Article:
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UCSF looks to Agfa to improve PACS network developed in-house


Deal also includes PACS development aspectAgfa, of Ridgefield Park, NJ, and the University of California, San Francisco, have entered into a partnership for the installation and development of PACS technology. The deal will add Agfa's PACS

Deal also includes PACS development aspect

Agfa, of Ridgefield Park, NJ, and the University of California, San Francisco, have entered into a partnership for the installation and development of PACS technology. The deal will add Agfa's PACS workstations to a PACS network developed in-house at UCSF, and should also result in new PACS products to be developed cooperatively. Agfa and UCSF announced the partnership with a press conference and open house Sept. 11.

UCSF became an early PACS pioneer when it established its Laboratory for Radiological Informatics in 1992 and set out to develop its own PACS software and network, which went online a year later. The hospital has enjoyed many efficiencies from its efforts in PACS, but eventually realized that in order to grow its network and reach its goal of becoming completely filmless, it would be easier to go with a commercial vendor than to continue to invest in its own PACS technology, according to Dr. David Avrin, an associate clinical professor of radiology and co-director of UCSF's clinical PACS program.

"The barrier we were up against was that we were starting to deploy a lot of workstations," Avrin said. "We were a research lab making the transition to a clinical support group, and we did not want to provide our own in-house seven-day, 24-hour support for radiology clinical workstations."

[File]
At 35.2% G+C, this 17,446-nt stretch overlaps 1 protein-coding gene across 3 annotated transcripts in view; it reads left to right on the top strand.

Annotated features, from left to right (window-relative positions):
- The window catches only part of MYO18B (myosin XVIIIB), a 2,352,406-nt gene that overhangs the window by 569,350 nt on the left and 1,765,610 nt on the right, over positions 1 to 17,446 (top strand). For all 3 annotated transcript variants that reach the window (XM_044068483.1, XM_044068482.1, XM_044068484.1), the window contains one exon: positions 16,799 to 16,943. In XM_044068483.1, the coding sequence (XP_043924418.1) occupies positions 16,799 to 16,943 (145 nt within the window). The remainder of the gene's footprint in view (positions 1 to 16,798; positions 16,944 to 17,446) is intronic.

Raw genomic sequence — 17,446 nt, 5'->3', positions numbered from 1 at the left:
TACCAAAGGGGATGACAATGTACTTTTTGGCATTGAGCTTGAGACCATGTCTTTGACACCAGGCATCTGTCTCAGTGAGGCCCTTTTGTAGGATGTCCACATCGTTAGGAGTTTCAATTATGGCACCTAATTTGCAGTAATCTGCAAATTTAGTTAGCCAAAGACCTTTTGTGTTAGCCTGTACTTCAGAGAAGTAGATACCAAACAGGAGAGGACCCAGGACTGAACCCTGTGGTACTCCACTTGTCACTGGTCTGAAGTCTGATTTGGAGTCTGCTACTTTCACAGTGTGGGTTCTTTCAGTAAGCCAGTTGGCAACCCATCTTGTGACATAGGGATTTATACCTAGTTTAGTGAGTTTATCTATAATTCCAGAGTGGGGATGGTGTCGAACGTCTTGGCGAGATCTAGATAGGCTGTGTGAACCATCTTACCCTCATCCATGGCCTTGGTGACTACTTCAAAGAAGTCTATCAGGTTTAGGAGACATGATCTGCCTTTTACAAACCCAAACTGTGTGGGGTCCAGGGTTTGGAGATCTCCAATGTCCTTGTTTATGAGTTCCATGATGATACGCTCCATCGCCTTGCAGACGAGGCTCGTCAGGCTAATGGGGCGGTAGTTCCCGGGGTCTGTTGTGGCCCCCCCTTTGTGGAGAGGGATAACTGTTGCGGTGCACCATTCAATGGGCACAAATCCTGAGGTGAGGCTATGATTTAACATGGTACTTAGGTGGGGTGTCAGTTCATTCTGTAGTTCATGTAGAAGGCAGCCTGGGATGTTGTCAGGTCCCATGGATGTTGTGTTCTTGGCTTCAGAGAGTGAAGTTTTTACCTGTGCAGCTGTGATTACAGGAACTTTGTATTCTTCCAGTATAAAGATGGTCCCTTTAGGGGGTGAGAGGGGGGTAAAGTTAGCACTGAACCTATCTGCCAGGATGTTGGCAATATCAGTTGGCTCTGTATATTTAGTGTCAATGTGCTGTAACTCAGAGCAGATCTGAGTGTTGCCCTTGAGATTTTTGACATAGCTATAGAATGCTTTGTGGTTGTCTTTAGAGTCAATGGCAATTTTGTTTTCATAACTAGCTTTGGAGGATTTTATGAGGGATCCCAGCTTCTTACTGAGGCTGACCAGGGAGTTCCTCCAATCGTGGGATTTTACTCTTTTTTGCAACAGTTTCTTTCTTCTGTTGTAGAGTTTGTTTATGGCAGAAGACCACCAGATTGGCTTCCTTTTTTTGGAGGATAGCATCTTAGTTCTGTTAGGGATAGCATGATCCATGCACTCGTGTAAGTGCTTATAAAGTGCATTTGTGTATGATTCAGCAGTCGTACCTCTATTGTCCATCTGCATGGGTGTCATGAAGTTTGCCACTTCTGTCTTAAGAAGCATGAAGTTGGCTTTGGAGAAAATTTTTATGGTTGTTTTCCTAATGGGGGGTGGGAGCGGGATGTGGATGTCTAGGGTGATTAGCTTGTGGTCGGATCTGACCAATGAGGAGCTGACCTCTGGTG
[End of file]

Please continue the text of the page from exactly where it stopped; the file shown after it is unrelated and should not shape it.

UCSF began contacting PACS vendors about a possible partnership, and found that Agfa was the company that most closely shared the university's belief that a key component of PACS is the software that enables the movement and distribution of images around an enterprise. Agfa also enabled UCSF to convert to a PACS that supports the DICOM 3.0 standard, which the university's earlier system did not support because it was developed before the standard was ratified.

The two sides began collaborating in April, with Agfa installing a number of workstations that enabled UCSF to expand its PACS network. Agfa also installed archive controllers, a short-term RAID archive, and a long-term optical disk archive, and set up a connection to the UCSF legacy archive that contains the four years of imaging studies collected with the university's earlier PACS network. UCSF also added Agfa computed radiography readers, and connected nuclear medicine and ultrasound to the network. Agfa estimates the value of the UCSF purchases at about $2.5 million.

The agreement is more than just a straight equipment sale, however. UCSF and Agfa will also develop future PACS products, and the university will be able to provide Agfa with valuable feedback on how clinicians are using PACS. On the new product side, the two parties are collaborating on several fronts, such as an effort to add a teaching file database to Agfa's Impax PACS line.

A key to the success of the UCSF network is its use of an asynchronous transfer mode (ATM) backbone to transfer data, which UCSF installed to handle its in-house PACS network. ATM has the bandwidth to handle the transfer of large imaging studies quickly, according to Avrin.

In general, UCSF would characterize its experience with its home-grown system as a success, even though the hospital eventually needed the support of a vendor to go to the next level, according to Dr. Ronald Arenson, chairman of radiology.

"Our in-house system worked remarkably well. We were very happy with it, we've learned a lot from it, and a lot of patients benefited from it," Arenson said. "But we reached that point where to make a change, it became very difficult to handle the cost. My general philosophy has always been 'If you can buy it, do so,' because the cost of development and support can be staggering, especially for academic institutions or other institutions."

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